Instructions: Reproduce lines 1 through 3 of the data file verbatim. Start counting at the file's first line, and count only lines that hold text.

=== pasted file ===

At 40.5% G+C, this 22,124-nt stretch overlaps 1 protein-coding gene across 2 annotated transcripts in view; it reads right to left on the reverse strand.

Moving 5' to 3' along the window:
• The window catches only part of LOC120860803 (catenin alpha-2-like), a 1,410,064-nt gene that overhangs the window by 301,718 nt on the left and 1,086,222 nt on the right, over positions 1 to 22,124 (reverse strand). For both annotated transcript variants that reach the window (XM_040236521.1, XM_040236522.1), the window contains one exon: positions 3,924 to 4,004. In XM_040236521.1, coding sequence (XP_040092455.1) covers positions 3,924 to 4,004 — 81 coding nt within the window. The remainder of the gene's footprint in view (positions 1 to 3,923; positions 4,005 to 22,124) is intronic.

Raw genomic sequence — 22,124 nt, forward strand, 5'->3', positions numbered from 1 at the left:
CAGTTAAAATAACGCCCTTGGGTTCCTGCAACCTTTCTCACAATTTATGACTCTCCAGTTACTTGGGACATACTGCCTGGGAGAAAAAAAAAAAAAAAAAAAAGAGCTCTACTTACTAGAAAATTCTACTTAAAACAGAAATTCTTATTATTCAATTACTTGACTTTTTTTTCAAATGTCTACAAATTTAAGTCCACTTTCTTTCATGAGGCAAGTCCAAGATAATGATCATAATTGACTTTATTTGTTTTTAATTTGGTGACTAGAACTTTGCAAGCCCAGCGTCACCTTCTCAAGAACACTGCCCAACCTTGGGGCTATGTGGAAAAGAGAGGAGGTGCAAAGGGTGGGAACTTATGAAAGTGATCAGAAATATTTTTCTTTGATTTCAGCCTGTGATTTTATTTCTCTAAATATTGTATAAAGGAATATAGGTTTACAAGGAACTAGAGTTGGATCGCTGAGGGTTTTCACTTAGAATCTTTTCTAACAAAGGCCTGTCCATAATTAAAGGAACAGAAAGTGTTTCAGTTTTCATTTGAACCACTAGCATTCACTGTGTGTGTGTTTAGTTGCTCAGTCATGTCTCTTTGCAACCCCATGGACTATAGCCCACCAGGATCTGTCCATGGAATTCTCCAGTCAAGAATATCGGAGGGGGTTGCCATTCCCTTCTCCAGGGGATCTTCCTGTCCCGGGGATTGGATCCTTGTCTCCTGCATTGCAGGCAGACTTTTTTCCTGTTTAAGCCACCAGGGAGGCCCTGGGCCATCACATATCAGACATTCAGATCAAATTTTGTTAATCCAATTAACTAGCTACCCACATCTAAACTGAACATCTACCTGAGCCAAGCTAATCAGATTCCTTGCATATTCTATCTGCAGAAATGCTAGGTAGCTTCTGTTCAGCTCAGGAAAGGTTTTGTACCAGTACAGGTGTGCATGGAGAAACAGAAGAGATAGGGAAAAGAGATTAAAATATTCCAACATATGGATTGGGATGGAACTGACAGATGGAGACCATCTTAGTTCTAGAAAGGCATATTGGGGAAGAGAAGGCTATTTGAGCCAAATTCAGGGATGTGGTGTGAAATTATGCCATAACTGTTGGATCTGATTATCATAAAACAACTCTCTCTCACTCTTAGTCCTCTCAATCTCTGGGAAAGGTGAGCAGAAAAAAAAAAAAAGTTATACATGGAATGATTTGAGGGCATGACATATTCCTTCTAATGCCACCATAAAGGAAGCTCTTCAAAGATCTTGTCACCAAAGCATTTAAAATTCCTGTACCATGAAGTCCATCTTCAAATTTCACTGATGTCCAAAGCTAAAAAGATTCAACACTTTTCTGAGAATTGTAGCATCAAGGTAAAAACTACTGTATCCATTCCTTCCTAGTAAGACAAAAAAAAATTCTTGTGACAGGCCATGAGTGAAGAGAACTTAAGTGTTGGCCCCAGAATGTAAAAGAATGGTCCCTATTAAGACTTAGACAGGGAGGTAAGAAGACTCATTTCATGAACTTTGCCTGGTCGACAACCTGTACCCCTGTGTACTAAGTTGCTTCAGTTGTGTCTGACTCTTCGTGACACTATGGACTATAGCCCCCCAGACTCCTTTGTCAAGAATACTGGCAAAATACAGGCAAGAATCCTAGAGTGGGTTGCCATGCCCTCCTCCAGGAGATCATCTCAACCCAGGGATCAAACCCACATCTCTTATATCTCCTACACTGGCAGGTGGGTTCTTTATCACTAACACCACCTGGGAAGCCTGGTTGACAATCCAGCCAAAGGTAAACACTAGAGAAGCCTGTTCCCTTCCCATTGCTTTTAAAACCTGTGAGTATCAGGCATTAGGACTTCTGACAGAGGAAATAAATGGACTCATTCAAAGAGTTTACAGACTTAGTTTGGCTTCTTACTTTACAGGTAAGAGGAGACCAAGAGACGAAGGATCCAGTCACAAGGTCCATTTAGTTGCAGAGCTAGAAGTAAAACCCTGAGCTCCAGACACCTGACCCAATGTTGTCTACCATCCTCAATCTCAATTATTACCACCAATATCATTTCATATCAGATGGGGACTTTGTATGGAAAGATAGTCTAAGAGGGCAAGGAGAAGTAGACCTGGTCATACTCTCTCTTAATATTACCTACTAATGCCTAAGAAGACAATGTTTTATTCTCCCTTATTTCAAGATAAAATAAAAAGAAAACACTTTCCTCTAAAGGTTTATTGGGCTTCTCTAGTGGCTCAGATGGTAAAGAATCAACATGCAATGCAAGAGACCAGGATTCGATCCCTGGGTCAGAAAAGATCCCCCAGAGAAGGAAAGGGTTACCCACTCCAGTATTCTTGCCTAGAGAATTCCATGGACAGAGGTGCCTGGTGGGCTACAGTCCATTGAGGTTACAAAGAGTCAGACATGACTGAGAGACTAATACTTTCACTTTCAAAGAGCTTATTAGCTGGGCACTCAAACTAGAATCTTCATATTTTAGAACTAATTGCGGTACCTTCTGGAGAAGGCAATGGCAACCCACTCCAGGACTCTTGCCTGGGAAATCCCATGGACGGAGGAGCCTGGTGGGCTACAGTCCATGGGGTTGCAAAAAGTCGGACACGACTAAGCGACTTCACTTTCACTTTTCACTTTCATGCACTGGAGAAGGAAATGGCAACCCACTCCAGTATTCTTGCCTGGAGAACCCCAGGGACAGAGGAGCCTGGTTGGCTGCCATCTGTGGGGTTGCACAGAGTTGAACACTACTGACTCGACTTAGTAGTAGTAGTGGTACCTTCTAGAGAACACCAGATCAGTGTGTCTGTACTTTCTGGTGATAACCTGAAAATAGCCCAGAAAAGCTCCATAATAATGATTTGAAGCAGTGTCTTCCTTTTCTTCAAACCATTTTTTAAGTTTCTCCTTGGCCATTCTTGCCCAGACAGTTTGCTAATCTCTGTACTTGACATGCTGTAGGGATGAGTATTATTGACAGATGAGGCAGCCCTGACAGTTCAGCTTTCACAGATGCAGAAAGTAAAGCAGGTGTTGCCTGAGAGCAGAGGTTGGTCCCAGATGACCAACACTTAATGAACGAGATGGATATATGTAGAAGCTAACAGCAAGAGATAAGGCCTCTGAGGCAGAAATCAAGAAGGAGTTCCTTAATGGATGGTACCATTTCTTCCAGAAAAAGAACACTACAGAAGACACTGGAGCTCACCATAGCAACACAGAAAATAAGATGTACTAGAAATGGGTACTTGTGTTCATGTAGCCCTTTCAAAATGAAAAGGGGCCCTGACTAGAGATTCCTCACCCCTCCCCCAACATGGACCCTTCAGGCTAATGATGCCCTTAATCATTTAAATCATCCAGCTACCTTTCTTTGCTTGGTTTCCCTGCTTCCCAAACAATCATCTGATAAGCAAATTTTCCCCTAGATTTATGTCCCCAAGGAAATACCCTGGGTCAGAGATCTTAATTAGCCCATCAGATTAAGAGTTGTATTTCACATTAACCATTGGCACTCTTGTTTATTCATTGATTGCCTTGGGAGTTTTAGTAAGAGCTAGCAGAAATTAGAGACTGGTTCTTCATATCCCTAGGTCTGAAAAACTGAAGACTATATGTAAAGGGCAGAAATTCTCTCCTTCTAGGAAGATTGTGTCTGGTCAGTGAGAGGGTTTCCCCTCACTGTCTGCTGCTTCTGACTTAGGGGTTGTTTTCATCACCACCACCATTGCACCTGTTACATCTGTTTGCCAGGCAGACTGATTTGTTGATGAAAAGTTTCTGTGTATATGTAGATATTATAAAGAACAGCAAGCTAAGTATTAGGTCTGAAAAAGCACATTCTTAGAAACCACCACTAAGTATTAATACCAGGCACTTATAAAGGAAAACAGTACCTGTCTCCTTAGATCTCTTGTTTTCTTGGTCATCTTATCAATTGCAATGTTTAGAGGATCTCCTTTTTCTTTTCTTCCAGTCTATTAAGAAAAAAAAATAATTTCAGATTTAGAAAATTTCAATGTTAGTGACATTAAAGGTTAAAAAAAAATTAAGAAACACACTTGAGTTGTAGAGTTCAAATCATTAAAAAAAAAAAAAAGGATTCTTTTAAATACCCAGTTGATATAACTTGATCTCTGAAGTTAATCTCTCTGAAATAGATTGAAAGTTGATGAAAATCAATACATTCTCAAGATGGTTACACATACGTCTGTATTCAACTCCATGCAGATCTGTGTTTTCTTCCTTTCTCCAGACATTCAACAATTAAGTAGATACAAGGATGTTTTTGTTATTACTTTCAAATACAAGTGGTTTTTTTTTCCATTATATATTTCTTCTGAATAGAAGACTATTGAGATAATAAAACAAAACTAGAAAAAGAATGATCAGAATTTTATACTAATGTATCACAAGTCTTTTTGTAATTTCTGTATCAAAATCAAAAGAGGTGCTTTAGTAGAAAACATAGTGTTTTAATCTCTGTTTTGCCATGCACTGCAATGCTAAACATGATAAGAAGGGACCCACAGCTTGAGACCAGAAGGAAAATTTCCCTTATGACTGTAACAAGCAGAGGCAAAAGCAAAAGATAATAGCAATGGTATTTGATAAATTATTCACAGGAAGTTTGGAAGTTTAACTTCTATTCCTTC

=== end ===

At 40.5% G+C, this 22,124-nt stretch overlaps 1 protein-coding gene across 2 annotated transcripts in view; it reads right to left on the reverse strand.

Moving 5' to 3' along the window:
• The window catches only part of LOC120860803 (catenin alpha-2-like), a 1,410,064-nt gene that overhangs the window by 301,718 nt on the left and 1,086,222 nt on the right, over positions 1 to 22,124 (reverse strand). For both annotated transcript variants that reach the window (XM_040236521.1, XM_040236522.1), the window contains one exon: positions 3,924 to 4,004. In XM_040236521.1, coding sequence (XP_040092455.1) covers positions 3,924 to 4,004 — 81 coding nt within the window. The remainder of the gene's footprint in view (positions 1 to 3,923; positions 4,005 to 22,124) is intronic.